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Posttraumatic stress disorder (PTSD) after acute medical events is associated with medication nonadherence. The mechanisms of PTSD-related nonadherence are poorly understood. We tested whether patients with elevated PTSD symptoms induced by suspected acute coronary syndrome (ACS) were more likely to have aversive cognitions towards cardiovascular medications. We enrolled a consecutive cohort of patients who presented to the emergency department with suspected ACS. One month after discharge, ACS-induced PTSD symptoms were assessed using the PTSD Checklist (PCL-S), and patients were asked “how often did” (1) “you miss your heart medication because you did not want to be reminded about your heart problem”; (2) “thinking about your heart medication make you feel nervous or anxious”; and (3) “thinking about your heart medication make you think about your risk for future heart problems.” Logistic regression was used to determine the association between elevated PTSD symptoms and each aversive cognition, adjusting for age, sex, race, ethnicity, education, depression, and ACS status. Of 424 patients included, 15.8% had elevated PTSD symptoms (PCL-S ≥ 34). In adjusted analyses, higher PCL-S scores were associated with missing medications to avoid reminders of heart disease (OR 1.22 per 5-point PCL-S increase, 95%CI 1.07–1.40), as well as anxiety (OR 1.34, 95%CI 1.19–1.51) and thoughts of future risk (OR 1.19, 95%CI 1.08–1.32) when thinking about cardiovascular medications. We concluded that patients with elevated PTSD symptoms following suspected ACS were more likely to report aversive cognitions about their cardiovascular medications, suggesting that medications can act as traumatic reminders of the cardiac event and ongoing risk in this group.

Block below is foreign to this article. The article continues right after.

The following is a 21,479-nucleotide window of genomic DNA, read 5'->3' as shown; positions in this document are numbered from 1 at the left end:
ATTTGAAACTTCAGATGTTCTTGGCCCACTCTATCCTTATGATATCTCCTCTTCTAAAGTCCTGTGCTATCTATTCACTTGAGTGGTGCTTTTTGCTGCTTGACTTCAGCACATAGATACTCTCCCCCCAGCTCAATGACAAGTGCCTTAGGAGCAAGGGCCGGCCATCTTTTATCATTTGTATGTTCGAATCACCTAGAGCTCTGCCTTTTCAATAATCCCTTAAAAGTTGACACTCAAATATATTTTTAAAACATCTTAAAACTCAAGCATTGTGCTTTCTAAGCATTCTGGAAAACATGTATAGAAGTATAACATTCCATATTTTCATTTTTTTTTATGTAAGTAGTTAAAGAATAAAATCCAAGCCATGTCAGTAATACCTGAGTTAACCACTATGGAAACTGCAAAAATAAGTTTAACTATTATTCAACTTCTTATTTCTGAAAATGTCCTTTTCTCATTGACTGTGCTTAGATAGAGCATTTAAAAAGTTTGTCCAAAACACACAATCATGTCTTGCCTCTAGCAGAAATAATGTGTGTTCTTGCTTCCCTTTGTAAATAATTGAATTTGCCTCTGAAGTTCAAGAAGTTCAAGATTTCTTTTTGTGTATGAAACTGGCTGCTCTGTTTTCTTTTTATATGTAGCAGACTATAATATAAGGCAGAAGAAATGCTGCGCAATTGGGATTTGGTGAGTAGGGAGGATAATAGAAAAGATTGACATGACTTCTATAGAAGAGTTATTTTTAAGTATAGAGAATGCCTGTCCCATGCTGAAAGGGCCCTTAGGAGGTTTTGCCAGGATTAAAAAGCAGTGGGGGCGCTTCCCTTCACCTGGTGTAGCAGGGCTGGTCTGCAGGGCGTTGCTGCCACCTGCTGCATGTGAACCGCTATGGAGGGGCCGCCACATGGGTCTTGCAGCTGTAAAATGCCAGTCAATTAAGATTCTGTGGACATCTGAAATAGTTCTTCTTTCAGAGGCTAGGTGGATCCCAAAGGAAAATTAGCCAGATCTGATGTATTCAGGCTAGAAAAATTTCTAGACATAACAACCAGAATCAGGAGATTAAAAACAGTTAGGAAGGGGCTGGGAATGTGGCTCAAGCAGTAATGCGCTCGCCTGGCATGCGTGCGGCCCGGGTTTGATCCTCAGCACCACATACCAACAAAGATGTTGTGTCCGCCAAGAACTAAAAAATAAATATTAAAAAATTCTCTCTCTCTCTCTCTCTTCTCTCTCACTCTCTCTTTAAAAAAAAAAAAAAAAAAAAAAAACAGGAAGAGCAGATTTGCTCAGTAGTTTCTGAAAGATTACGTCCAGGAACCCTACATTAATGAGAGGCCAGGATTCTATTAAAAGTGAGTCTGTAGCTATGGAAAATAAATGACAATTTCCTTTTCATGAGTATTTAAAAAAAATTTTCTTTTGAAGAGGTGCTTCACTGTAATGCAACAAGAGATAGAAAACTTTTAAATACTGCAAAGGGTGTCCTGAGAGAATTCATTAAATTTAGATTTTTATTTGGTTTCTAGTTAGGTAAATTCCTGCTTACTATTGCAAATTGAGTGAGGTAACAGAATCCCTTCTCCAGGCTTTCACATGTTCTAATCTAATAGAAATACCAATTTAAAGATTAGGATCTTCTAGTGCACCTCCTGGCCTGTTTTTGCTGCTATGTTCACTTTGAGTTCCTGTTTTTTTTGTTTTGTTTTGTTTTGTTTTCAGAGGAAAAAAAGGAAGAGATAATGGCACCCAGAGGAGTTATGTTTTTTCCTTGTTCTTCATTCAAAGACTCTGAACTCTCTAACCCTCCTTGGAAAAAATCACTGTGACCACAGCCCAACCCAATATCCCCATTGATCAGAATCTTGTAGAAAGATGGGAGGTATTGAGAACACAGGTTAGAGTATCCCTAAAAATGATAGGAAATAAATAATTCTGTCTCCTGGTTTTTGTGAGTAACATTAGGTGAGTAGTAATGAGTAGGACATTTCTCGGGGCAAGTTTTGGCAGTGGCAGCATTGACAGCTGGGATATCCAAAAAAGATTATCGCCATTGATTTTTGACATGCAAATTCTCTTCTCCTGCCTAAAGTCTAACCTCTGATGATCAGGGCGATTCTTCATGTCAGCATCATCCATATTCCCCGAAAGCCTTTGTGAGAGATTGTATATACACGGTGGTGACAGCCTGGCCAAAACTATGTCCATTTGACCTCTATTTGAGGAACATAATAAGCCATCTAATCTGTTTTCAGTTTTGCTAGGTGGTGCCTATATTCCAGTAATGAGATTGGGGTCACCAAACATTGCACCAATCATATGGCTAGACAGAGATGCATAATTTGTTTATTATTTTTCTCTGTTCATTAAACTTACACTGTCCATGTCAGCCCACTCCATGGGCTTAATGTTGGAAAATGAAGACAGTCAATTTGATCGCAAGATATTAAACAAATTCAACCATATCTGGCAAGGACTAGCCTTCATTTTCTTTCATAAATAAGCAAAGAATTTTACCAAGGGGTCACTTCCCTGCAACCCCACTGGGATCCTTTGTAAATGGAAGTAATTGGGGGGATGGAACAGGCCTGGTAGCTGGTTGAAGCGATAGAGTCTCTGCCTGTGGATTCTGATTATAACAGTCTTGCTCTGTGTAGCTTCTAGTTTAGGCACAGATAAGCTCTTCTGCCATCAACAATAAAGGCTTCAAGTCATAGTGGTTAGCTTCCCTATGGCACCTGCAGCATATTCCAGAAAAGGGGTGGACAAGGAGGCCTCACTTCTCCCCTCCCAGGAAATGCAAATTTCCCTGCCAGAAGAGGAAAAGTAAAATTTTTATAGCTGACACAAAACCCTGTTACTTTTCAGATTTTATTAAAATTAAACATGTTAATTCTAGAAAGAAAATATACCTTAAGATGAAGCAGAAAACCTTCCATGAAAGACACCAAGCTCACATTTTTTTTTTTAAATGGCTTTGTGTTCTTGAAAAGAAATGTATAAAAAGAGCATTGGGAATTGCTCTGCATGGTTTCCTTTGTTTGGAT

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- Posttraumatic stress disorder due to acute cardiac events and aversive cognitions towards cardiovascular medications
S. Ali Husain
Ian M. Kronish
- Springer US